Canada publishers want a news media bargaining code by June

Canada publishers want Google and Meta forced to pay for news ‘by the end of June’

Canada publishers want a news media bargaining code to be passed into law by June

The Canadian journalism industry has asked parliamentarians to ensure that they pass laws forcing Google and Meta to pay for news by the end of June.

Prime Minister Justin Trudeau has already pledged to introduce Australia-style legislation this year, possibly as early as this month.

Speaking before the House of Commons’ Standing Committee on Finance on Monday, Paul Deegan, chief executive of News Media Canada, said he is expecting a media bargaining code to be announced by the government “very soon”.

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He told the committee: “With all political parties in agreement on the overall direction, we are asking you to work with your colleagues to ensure it receives royal assent by the end of June.” Under the Canadian political system, royal assent is the final step a bill must pass before coming into law.

Press Gazette reported in December that Canadian news publishers are anticipating the law could lead to Google and Meta paying them between CA$100-150m a year.

Like the Australian code, Canada’s new law is expected to threaten Google and Meta, previously known as Facebook, with an arbitration process if they cannot agree cash-for-content deals with news publishers. It is also expected to allow publishers to collectively negotiate with the tech giants. It is not clear whether Canada’s code would include broadcasters as well as news publishers.

Deegan told the committee: “The Australian model is simple, and it doesn’t involve taxpayer money. It allows news publishers to negotiate collectively with the big tech platforms and services to receive reasonable compensation for the content our Canadian journalists produce. If negotiations don’t lead to a fair settlement, it goes to baseball-style final offer arbitration.”

He added that Australia’s code “is working for publishers large and small”, noting that “more than 30 agreements have been reached, including Country Press Australia, which represents about 180 smaller independent and regional titles”.

Jamie Irving, vice-president of Brunswick News and chair of News Media Canada, also gave evidence to the committee.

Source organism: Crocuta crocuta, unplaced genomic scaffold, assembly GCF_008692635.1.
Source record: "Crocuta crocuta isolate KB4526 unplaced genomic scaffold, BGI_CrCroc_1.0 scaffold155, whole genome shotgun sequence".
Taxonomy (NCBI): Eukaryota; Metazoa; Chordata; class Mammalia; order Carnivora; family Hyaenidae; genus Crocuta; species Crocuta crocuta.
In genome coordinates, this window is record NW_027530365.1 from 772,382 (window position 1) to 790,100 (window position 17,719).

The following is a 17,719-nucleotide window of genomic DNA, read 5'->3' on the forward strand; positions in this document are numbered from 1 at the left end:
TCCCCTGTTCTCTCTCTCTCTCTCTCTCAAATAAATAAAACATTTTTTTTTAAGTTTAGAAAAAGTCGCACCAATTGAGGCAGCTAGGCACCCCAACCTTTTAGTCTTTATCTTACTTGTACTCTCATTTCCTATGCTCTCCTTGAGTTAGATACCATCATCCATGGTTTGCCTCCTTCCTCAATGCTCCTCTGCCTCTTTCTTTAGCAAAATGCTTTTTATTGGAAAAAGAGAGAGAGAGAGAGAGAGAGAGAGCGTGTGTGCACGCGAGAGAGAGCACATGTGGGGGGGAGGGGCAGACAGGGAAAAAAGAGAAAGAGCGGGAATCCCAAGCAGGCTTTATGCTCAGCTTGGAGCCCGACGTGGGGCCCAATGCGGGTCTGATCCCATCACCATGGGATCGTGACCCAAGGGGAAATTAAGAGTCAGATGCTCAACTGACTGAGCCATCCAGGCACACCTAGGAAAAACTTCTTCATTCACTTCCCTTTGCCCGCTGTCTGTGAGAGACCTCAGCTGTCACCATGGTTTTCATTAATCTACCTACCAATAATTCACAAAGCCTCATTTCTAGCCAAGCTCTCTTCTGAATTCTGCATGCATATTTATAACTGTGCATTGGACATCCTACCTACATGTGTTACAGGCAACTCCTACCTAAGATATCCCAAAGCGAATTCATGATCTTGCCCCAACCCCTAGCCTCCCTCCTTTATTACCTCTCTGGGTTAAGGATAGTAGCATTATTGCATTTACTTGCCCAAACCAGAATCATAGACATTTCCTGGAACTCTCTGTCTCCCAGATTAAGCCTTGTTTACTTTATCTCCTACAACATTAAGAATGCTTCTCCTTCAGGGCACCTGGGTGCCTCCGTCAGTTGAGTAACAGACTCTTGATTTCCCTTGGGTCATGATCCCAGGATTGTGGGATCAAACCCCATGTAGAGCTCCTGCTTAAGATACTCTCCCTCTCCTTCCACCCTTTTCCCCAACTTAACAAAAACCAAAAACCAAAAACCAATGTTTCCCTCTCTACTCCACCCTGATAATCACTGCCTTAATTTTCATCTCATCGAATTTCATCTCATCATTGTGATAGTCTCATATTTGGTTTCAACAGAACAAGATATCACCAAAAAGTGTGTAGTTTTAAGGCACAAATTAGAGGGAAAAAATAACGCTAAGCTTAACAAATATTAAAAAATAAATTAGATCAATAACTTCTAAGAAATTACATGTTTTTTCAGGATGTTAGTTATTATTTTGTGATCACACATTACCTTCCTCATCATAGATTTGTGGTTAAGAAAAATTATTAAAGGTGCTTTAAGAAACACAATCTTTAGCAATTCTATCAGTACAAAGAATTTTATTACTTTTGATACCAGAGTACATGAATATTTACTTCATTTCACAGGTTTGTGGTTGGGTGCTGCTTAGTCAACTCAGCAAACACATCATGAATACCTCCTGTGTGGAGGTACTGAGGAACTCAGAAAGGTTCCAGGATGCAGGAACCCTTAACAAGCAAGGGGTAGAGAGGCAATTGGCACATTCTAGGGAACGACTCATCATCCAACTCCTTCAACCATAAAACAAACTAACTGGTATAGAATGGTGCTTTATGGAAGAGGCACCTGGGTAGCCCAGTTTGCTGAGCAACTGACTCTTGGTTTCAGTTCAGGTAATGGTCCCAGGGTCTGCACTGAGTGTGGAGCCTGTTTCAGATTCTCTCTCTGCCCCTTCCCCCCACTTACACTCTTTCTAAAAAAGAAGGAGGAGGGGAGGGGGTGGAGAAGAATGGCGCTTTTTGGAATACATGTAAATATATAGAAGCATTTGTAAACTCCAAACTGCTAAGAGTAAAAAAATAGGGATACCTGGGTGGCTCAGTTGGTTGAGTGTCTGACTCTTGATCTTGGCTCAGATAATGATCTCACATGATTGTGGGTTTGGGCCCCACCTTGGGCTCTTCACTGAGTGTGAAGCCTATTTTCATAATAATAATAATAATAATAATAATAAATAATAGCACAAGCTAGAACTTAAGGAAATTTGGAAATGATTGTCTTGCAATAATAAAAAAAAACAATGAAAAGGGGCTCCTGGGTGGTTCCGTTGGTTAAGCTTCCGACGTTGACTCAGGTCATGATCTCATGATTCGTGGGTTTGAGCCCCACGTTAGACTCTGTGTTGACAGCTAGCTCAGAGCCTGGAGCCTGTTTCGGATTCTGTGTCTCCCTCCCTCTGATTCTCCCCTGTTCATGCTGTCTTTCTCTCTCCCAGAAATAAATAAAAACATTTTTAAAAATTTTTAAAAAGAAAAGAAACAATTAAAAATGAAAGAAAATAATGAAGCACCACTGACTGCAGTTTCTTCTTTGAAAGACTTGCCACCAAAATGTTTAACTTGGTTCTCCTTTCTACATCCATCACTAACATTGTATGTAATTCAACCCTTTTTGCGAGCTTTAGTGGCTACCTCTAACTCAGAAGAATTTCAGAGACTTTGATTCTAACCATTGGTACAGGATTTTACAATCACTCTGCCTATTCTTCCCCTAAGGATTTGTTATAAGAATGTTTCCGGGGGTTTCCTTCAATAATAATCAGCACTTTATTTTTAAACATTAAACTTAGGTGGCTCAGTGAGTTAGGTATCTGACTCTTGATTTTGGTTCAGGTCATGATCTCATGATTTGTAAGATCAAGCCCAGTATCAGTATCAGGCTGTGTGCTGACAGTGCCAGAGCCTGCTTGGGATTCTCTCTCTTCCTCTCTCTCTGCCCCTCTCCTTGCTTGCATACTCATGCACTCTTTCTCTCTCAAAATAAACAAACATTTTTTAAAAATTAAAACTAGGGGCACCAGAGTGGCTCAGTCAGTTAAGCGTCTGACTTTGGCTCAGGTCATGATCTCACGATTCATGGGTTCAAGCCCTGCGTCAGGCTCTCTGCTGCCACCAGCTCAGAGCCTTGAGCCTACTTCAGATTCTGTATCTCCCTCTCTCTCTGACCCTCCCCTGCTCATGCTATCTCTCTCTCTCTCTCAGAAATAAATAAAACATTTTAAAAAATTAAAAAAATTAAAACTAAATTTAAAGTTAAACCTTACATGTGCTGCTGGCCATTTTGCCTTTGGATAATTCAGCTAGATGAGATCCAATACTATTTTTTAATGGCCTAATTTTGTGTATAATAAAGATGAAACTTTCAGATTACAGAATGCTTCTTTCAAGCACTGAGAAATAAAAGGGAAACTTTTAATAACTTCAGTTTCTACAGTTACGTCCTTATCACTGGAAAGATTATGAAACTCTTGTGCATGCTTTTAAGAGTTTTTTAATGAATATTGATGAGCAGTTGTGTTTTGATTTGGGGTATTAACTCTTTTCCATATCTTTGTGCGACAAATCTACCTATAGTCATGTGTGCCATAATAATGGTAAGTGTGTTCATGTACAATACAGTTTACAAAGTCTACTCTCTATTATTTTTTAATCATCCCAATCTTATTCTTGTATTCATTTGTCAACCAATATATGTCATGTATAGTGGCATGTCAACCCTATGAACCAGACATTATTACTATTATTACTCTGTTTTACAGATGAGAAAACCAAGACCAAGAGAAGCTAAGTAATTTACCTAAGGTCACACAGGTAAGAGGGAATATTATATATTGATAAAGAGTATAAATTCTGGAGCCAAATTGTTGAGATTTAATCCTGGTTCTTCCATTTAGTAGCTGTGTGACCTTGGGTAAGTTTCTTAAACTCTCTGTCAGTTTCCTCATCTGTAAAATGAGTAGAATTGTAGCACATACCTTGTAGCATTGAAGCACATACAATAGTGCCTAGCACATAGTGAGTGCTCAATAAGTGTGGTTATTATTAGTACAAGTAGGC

Canada’s news publishers are facing an existential threat, with Google and Facebook now taking about 90% of online ad revenues,” he said.

“To put this in context, after peaking at CA$4.6bn in 2008, newspaper revenues have fallen off a cliff, and now stand below CA$1.5bn. During that same period, Google and Facebook have seen their combined Canadian revenue grow from a little over a billion dollars to over CA$8bn.”

Irving claimed Google and Meta “enjoy all of the benefits of being a publisher – without any of the obligations. They spread a few crumbs around, but they don’t employ a single journalist in Canada.

“Since 2013, we have lost 300 trusted news titles in Canada. And Covid has made this secular decline even worse. Ad revenue was down about 35% in 2020 and more than 40 newspapers closed permanently since the start of the pandemic. As titles disappear, news deserts are created.

“Across Canadian journalism, 1,300 jobs have been cut permanently since the beginning of the pandemic.”

On Tuesday, 15 February, after this article was first published, a spokesperson for Google said the company wants to work with the Canadian government to “create a ‘Canada made’ solution that will ensure a robust future for news in Canada and enable innovation”.

They claimed the Australian news media bargaining code “doesn’t provide a sustainable model for the future of journalism”.

The spokesperson’s statement, in full, said: “As one of the world’s largest supporters of news, Google has demonstrated its long term support for journalism in Canada through traffic, tools, training, programming, funding and licenced deals.

“We are committed to building on that work and collaborating with the government to create a ‘Canada made’ solution that will ensure a robust future for news in Canada and enable innovation.

“The Australian approach doesn’t do that and it doesn’t provide a sustainable model for the future of journalism.

“Canada has the opportunity to create a world-leading policy that strengthens the news industry and we look forward to working closely with the government on helping them to achieve that goal.”

Picture credit: REUTERS/Blair Gable



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